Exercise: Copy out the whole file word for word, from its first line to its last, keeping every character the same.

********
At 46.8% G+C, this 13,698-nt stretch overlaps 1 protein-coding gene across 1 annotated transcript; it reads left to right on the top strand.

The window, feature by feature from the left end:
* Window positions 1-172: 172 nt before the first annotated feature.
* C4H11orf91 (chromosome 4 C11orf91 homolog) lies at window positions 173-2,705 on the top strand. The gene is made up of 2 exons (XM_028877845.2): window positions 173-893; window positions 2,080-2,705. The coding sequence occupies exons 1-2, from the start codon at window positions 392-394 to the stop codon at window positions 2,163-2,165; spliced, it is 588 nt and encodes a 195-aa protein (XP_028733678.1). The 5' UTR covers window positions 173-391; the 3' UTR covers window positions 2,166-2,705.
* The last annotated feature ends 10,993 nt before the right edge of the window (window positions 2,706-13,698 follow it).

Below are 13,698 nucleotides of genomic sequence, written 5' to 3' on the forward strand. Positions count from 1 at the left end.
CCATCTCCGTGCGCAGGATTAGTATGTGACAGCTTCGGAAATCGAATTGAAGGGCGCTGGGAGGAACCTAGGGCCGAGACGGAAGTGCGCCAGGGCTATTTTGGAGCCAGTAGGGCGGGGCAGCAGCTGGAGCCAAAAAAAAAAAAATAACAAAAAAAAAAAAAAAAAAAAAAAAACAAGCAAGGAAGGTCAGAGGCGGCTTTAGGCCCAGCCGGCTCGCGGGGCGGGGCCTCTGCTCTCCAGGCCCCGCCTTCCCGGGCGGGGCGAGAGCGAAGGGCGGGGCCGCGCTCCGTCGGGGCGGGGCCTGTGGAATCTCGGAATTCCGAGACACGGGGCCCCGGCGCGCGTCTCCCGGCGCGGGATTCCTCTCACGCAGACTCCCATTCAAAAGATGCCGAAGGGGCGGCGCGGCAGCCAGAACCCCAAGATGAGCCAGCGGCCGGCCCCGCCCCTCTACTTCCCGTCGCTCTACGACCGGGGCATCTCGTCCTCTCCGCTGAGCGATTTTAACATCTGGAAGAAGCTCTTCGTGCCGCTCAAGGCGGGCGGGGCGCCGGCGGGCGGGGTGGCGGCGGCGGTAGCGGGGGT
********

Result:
At 46.8% G+C, this 13,698-nt stretch overlaps 1 protein-coding gene across 1 annotated transcript; it reads left to right on the top strand.

The window, feature by feature from the left end:
* Window positions 1-172: 172 nt before the first annotated feature.
* C4H11orf91 (chromosome 4 C11orf91 homolog) lies at window positions 173-2,705 on the top strand. The gene is made up of 2 exons (XM_028877845.2): window positions 173-893; window positions 2,080-2,705. The coding sequence occupies exons 1-2, from the start codon at window positions 392-394 to the stop codon at window positions 2,163-2,165; spliced, it is 588 nt and encodes a 195-aa protein (XP_028733678.1). The 5' UTR covers window positions 173-391; the 3' UTR covers window positions 2,166-2,705.
* The last annotated feature ends 10,993 nt before the right edge of the window (window positions 2,706-13,698 follow it).

Below are 13,698 nucleotides of genomic sequence, written 5' to 3' on the forward strand. Positions count from 1 at the left end.
CCATCTCCGTGCGCAGGATTAGTATGTGACAGCTTCGGAAATCGAATTGAAGGGCGCTGGGAGGAACCTAGGGCCGAGACGGAAGTGCGCCAGGGCTATTTTGGAGCCAGTAGGGCGGGGCAGCAGCTGGAGCCAAAAAAAAAAAAATAACAAAAAAAAAAAAAAAAAAAAAAAAACAAGCAAGGAAGGTCAGAGGCGGCTTTAGGCCCAGCCGGCTCGCGGGGCGGGGCCTCTGCTCTCCAGGCCCCGCCTTCCCGGGCGGGGCGAGAGCGAAGGGCGGGGCCGCGCTCCGTCGGGGCGGGGCCTGTGGAATCTCGGAATTCCGAGACACGGGGCCCCGGCGCGCGTCTCCCGGCGCGGGATTCCTCTCACGCAGACTCCCATTCAAAAGATGCCGAAGGGGCGGCGCGGCAGCCAGAACCCCAAGATGAGCCAGCGGCCGGCCCCGCCCCTCTACTTCCCGTCGCTCTACGACCGGGGCATCTCGTCCTCTCCGCTGAGCGATTTTAACATCTGGAAGAAGCTCTTCGTGCCGCTCAAGGCGGGCGGGGCGCCGGCGGGCGGGGTGGCGGCGGCGGTAGCGGGGGT